Everything you need to know

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Features, Museums, NYC Guides

NYC’s 10 best offbeat and hidden museums

By Rebecca Fishbein, Wed, January 9, 2019

New York is home to world-class institutions like the Metropolitan Museum of Art, the American Museum of Natural History, the Guggenheim, and MoMA. But this city’s museum scene has more to offer than just the Temple of Dendur—in fact, it’s full of smaller, way funkier spots serving up found art, oddities, and history, including the history of this ever-odd city itself. Here are 10 of our favorites.

Start exploring

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Features, Getting Away, NYC Guides, Places to Stay, Upstate

Photo of Hunter Mountain via Flickr cc

Sure, you’ll find more snow and more serious skiing if you fly to Colorado or even drive up to Vermont, but there are plenty of ski hills located in New York State, including several located within a one-and-a-half to three-hour drive of Manhattan. To be frank, the main thing these hills have on their side is their proximity to New York City. If you want to reenact a trip to the Alps or Aspen, you’re going to be disappointed, but if you want to plan an affordable day or overnight ski trip, skiing in the Catskills region can be a great option. Ahead, we break down five of the best ski resorts less than 150 miles from NYC, along with everything you can expect when hitting these slopes.

Get the guide here

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Features, History, immigration, NYC Guides

Mapping Manahatta: 10 Lenape sites in New York City

By Lucie Levine, Tue, November 20, 2018

“Manhattan Island in the Sixteenth Century,” from the Memorial History of New York, 1892, via NYPL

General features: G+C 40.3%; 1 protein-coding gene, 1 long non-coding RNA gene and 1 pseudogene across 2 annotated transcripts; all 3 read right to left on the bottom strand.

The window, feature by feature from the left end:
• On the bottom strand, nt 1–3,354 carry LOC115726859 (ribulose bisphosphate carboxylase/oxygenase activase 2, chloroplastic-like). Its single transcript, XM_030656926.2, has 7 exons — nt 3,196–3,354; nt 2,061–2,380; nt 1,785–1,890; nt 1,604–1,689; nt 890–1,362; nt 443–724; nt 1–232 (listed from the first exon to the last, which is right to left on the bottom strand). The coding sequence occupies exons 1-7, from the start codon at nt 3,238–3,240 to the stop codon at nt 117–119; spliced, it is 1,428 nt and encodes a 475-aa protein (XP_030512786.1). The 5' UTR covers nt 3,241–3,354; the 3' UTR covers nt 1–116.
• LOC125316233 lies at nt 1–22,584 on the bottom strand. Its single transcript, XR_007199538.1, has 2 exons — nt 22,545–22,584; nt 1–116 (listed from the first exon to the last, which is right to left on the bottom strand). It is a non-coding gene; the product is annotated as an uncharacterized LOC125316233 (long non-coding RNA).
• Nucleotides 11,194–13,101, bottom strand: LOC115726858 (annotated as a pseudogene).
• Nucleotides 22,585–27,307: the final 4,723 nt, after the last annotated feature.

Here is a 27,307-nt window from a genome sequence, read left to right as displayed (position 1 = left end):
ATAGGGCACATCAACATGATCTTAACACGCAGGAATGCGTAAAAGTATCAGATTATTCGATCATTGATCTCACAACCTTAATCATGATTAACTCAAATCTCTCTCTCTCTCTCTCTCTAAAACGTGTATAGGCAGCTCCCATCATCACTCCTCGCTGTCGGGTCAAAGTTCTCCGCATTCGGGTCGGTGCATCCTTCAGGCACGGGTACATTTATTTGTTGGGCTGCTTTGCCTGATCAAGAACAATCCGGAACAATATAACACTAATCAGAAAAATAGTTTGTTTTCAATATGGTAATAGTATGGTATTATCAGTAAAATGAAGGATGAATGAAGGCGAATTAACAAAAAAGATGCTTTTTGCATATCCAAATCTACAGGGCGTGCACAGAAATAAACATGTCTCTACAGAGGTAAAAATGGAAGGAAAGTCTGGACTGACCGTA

This weekend, Lenape people hosted a Pow Wow on Park Avenue. The event, held at the Park Avenue Armory, was the first Lenape Pow Wow in New York since the 1700s. The gathering represented a homecoming for the Lenape people, who are the original inhabitants of the places we call New Jersey, Delaware, southern New York, eastern Pennsylvania, and western Connecticut. Brent Stonefish, a Lenape man who lives in Ontario told WNYC, “It’s home, and today it felt like we were welcomed home.”

Currently, most Lenape belong to the Delaware Nation and live in New Jersey, Oklahoma and Ontario, but the word Lenape means “Original People,” and the Lenape are the Original New Yorkers. In fact, the name Manhattan comes from the Lenape “Manahatta,” meaning “hilly island.” Although the Lenape stove to “walk so gently on the earth,” without leaving an impact on the land, they influenced the city’s physical geography in ways we can see and feel today. From the Bowling Green to Broadway, Cherry Street to Minetta Lane, here are 10 sites in Manhattan that reflect the legacy of the Lenape.

Learn more about the first